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Michael Flynn Defense Strategy Backfires: Prosecutors Now Recommending Time Behind Bars


Former Trump National Security Advisor Michael Flynn pleaded guilty to lying to the FBI, then he hired new lawyers who argued that the FBI and federal prosecutors committed egregious misconduct to put him away. For all of this trouble, federal prosecutors on Tuesday changed their sentencing recommendation from probation to months behind bars.

The government began its memo by noting that it initially recommended a sentence “at the low end of the Guidelines range,” given Flynn’s acceptance of responsibility and his willingness to cooperate in other cases. Unfortunately, prosecutors said, something changed, and so did their recommendation.

In particular, they said that Flynn’s “affirmative efforts to undermine” the prosecution of his ex-business partner Bijan Rafiekian and Flynn’s “apparent failure to accept responsibly” loomed large in the decision to recommend up to six months behind bars.

The defendant is now scheduled to be sentenced almost exactly three years from the date of his primary criminal conduct – lying to the FBI – and the intervening years have included periods where the defendant has sought to assist and aid the government, and periods where the defendant has sought to thwart the efforts of the government to hold other individuals, principally Bijan Rafiekian, accountable for criminal wrongdoing. Given the serious nature of the defendant’s offense, his apparent failure to accept responsibility, his failure to complete his cooperation in – and his affirmative efforts to undermine – the prosecution of Bijan Rafiekian, and the need to promote respect for the law and adequately deter such criminal conduct, the government recommends that the court sentence the defendant within the applicable Guidelines range of 0 to 6 months of incarceration.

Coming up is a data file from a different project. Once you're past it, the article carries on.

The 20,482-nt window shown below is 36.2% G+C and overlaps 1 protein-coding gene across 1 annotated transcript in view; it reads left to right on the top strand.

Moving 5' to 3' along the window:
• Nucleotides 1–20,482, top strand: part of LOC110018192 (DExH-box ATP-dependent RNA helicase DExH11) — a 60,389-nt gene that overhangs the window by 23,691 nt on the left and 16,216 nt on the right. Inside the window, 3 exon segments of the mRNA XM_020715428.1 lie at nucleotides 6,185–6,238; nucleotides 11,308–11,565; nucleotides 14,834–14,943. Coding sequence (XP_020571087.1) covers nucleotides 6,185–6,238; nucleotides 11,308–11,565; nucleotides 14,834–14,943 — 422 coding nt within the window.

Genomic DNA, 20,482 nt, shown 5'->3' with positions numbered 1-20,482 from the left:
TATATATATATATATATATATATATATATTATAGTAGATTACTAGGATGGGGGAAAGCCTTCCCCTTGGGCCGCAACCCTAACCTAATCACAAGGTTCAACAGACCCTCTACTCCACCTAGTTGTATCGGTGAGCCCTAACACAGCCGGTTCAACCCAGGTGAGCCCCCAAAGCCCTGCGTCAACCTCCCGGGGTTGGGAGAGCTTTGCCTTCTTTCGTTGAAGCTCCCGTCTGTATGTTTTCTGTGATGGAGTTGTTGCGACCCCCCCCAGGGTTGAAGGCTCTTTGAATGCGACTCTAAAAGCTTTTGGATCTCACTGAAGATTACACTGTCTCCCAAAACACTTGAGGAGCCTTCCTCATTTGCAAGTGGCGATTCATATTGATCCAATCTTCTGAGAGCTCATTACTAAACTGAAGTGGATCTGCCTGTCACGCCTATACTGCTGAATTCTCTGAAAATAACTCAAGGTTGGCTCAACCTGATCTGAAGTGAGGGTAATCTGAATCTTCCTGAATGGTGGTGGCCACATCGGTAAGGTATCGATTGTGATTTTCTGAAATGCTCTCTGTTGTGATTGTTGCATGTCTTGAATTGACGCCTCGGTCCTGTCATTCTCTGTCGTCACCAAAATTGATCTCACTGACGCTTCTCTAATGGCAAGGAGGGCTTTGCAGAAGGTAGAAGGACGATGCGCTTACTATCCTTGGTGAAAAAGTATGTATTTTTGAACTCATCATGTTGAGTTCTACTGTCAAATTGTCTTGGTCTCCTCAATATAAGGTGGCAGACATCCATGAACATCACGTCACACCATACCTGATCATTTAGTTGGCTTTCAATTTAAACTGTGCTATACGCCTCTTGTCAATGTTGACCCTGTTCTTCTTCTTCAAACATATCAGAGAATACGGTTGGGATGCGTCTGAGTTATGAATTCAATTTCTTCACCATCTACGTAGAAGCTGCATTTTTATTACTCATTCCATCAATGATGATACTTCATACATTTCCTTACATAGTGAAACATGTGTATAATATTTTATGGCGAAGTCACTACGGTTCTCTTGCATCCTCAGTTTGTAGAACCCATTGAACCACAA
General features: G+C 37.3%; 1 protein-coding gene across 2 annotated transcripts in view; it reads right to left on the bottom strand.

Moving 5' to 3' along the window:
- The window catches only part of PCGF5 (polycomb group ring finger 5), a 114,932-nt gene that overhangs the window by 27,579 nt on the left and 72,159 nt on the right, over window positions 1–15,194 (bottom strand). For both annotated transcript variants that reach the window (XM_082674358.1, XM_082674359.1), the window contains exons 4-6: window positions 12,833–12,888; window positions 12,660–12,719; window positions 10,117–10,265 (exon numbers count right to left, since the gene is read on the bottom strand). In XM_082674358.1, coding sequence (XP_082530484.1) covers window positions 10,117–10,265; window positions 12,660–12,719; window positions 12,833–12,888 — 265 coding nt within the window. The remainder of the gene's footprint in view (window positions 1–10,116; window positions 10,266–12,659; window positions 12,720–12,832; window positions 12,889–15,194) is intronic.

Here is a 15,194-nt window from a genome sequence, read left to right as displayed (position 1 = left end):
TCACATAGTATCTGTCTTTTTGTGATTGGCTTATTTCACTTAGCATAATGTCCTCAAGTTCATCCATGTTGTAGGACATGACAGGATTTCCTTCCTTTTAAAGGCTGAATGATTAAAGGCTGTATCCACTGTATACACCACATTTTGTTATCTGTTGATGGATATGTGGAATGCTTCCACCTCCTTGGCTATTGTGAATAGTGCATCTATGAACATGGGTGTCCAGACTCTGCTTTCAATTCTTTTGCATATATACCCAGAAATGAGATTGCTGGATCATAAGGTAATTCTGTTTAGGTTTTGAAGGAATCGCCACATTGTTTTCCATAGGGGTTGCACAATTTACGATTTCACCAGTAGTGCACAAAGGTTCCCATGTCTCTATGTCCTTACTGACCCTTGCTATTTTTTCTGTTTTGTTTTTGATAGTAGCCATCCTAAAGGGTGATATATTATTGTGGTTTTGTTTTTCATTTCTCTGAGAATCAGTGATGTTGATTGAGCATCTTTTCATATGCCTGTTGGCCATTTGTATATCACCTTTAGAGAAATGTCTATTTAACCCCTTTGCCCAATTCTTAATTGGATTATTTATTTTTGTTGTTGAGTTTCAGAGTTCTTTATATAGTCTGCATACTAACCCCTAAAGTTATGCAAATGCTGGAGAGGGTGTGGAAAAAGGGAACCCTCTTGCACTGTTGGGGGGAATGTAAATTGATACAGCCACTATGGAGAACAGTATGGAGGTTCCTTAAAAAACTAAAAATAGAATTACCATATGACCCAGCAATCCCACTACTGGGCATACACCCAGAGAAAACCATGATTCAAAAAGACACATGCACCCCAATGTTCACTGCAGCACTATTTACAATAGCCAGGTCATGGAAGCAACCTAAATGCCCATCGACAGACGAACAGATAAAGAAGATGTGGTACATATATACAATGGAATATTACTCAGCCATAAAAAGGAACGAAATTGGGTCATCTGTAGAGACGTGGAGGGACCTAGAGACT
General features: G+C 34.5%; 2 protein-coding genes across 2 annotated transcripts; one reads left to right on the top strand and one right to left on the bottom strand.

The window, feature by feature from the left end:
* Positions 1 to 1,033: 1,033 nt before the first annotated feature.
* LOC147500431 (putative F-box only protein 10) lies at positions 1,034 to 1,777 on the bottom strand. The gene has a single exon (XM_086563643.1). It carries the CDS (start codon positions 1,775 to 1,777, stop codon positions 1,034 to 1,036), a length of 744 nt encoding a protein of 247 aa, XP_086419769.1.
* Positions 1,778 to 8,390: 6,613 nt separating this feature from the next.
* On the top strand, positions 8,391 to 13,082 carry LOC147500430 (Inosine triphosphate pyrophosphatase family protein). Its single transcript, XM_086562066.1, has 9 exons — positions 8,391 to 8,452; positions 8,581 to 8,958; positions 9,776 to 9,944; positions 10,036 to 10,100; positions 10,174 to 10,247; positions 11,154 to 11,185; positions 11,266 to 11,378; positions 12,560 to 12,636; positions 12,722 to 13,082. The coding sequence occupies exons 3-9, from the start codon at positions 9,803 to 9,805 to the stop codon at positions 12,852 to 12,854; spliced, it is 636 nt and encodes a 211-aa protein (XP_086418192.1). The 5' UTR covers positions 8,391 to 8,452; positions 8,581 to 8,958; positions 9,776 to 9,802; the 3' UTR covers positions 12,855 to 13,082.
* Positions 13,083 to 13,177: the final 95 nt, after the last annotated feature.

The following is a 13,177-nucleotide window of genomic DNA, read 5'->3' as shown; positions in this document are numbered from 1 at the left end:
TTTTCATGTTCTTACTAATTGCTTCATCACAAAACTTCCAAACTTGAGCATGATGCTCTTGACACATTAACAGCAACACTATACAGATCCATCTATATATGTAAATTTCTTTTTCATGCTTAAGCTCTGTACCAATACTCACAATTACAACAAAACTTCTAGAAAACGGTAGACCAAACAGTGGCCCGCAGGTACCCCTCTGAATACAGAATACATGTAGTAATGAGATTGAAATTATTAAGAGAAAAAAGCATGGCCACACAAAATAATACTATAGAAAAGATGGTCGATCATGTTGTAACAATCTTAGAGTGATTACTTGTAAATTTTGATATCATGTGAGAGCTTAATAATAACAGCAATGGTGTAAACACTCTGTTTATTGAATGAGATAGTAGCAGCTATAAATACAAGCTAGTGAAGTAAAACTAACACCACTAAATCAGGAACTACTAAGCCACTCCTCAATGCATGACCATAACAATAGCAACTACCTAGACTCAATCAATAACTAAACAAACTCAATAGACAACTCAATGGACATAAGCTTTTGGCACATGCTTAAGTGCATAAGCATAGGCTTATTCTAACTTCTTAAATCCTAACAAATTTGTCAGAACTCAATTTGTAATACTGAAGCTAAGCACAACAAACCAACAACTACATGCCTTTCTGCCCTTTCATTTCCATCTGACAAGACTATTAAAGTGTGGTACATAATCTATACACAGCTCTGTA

Federal prosecutors previously rejected the claims by Flynn lawyer Sidney Powell that the government withheld exculpatory evidence. Powell claimed that government failed to produce Brady evidence (i.e. evidence favorable to the defense). Federal prosecutors responded by saying “each new argument or claim” made by the defense was “unsupported by fact or law, and does not identify favorable and material information that the government has failed to produce.”

The government said that the purportedly exculpatory evidence sought wasn’t favorable to the defense and had nothing to do with the false statements Flynn pleaded guilty to making to the FBI. In addition, prosecutors said, the defense made “no argument or facts” proving that Joseph Mifsud — a Maltese professor deposed in a now-criminal probe into the origins of the Mueller investigationwas somehow connected to Flynn’s communications with Russian ambassador Sergey Kislyak or Flynn’s work on behalf of Turkey.

Flynn’s sentencing is set for Jan. 28. Judge Emmet Sullivan, the federal judge who apologized after wondering aloud if prosecutors considered charging Flynn with treason, is presiding over the case. This is notable because:

Team Flynn is slated to respond on Jan. 22 with its sentencing request.

You can read the government’s 33-page memo below.

Flynn Memo by Law&Crime on Scribd


[Image via Alex Wroblewski/Getty Images]

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Matt Naham is the Senior A.M. Editor of Law&Crime.